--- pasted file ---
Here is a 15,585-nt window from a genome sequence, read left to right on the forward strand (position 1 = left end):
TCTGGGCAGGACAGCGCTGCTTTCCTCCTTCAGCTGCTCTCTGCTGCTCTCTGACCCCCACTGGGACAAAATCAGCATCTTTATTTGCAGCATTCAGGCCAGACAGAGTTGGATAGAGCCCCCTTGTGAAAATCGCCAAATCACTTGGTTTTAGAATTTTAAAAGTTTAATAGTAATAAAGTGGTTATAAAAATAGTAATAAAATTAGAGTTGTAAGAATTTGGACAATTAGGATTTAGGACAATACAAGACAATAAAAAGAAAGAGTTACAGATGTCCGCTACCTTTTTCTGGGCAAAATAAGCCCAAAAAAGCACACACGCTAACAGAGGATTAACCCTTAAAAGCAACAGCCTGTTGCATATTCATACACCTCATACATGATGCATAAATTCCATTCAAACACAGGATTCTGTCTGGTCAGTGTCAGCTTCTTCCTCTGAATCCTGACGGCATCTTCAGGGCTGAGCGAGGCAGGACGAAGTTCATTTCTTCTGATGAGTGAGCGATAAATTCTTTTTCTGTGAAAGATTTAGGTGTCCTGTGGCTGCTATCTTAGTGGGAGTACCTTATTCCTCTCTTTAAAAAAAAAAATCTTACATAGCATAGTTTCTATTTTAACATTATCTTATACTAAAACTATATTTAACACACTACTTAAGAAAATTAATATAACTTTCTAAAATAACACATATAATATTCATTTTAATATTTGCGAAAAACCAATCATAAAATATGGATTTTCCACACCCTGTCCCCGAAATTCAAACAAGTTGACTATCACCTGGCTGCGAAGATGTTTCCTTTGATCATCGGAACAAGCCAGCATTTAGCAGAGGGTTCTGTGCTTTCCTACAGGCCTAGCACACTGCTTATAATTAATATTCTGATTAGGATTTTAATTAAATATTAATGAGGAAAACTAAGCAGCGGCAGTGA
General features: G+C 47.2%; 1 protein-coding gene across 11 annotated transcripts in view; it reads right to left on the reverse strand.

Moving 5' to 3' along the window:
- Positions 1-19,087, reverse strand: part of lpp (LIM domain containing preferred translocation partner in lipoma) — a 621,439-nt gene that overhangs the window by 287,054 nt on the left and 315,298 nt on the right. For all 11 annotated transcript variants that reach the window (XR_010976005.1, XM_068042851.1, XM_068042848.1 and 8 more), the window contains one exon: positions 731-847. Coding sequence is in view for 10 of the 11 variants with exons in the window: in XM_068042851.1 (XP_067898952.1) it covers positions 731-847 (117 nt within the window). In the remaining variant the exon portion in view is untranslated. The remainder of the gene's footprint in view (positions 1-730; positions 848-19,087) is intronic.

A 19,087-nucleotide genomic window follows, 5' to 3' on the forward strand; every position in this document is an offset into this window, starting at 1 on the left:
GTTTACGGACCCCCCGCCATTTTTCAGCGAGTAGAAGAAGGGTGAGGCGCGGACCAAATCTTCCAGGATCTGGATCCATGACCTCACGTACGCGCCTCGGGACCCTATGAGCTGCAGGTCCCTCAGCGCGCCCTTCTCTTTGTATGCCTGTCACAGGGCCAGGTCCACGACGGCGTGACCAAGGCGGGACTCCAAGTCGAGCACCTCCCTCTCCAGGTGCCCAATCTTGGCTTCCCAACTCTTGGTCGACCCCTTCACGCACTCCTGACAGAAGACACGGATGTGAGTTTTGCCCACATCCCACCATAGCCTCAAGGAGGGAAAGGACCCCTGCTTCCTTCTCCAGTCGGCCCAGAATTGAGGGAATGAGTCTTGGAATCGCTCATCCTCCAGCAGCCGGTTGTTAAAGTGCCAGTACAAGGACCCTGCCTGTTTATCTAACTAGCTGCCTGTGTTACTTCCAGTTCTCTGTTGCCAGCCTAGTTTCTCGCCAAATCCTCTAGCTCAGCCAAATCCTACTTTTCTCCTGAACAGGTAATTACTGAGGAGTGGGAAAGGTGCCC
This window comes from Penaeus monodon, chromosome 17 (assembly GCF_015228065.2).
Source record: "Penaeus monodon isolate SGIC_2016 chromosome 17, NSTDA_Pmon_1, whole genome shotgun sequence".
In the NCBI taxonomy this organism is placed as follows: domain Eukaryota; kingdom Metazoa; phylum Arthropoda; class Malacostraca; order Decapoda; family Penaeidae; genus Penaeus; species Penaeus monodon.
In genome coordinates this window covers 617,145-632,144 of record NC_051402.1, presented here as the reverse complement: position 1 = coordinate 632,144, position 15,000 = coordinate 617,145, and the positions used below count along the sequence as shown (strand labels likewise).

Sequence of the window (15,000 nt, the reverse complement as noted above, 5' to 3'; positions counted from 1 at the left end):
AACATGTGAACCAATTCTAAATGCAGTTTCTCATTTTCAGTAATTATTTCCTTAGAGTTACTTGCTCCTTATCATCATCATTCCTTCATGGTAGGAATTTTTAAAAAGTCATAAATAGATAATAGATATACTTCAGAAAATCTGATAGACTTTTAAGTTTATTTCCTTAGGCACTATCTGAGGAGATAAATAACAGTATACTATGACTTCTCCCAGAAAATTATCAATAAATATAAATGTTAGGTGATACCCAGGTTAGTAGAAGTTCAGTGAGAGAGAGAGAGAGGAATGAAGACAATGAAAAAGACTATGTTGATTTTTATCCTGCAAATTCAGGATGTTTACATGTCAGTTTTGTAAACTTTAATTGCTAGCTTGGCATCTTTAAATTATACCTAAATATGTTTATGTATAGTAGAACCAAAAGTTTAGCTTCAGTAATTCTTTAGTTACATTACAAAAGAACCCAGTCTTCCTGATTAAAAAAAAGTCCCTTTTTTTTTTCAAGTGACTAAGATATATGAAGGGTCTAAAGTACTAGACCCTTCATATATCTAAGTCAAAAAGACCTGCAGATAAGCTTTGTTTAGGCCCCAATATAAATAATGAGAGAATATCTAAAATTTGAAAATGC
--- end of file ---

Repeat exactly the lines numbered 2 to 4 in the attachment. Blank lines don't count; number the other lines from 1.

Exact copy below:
TCTGGGCAGGACAGCGCTGCTTTCCTCCTTCAGCTGCTCTCTGCTGCTCTCTGACCCCCACTGGGACAAAATCAGCATCTTTATTTGCAGCATTCAGGCCAGACAGAGTTGGATAGAGCCCCCTTGTGAAAATCGCCAAATCACTTGGTTTTAGAATTTTAAAAGTTTAATAGTAATAAAGTGGTTATAAAAATAGTAATAAAATTAGAGTTGTAAGAATTTGGACAATTAGGATTTAGGACAATACAAGACAATAAAAAGAAAGAGTTACAGATGTCCGCTACCTTTTTCTGGGCAAAATAAGCCCAAAAAAGCACACACGCTAACAGAGGATTAACCCTTAAAAGCAACAGCCTGTTGCATATTCATACACCTCATACATGATGCATAAATTCCATTCAAACACAGGATTCTGTCTGGTCAGTGTCAGCTTCTTCCTCTGAATCCTGACGGCATCTTCAGGGCTGAGCGAGGCAGGACGAAGTTCATTTCTTCTGATGAGTGAGCGATAAATTCTTTTTCTGTGAAAGATTTAGGTGTCCTGTGGCTGCTATCTTAGTGGGAGTACCTTATTCCTCTCTTTAAAAAAAAAAATCTTACATAGCATAGTTTCTATTTTAACATTATCTTATACTAAAACTATATTTAACACACTACTTAAGAAAATTAATATAACTTTCTAAAATAACACATATAATATTCATTTTAATATTTGCGAAAAACCAATCATAAAATATGGATTTTCCACACCCTGTCCCCGAAATTCAAACAAGTTGACTATCACCTGGCTGCGAAGATGTTTCCTTTGATCATCGGAACAAGCCAGCATTTAGCAGAGGGTTCTGTGCTTTCCTACAGGCCTAGCACACTGCTTATAATTAATATTCTGATTAGGATTTTAATTAAATATTAATGAGGAAAACTAAGCAGCGGCAGTGA
General features: G+C 47.2%; 1 protein-coding gene across 11 annotated transcripts in view; it reads right to left on the reverse strand.

Moving 5' to 3' along the window: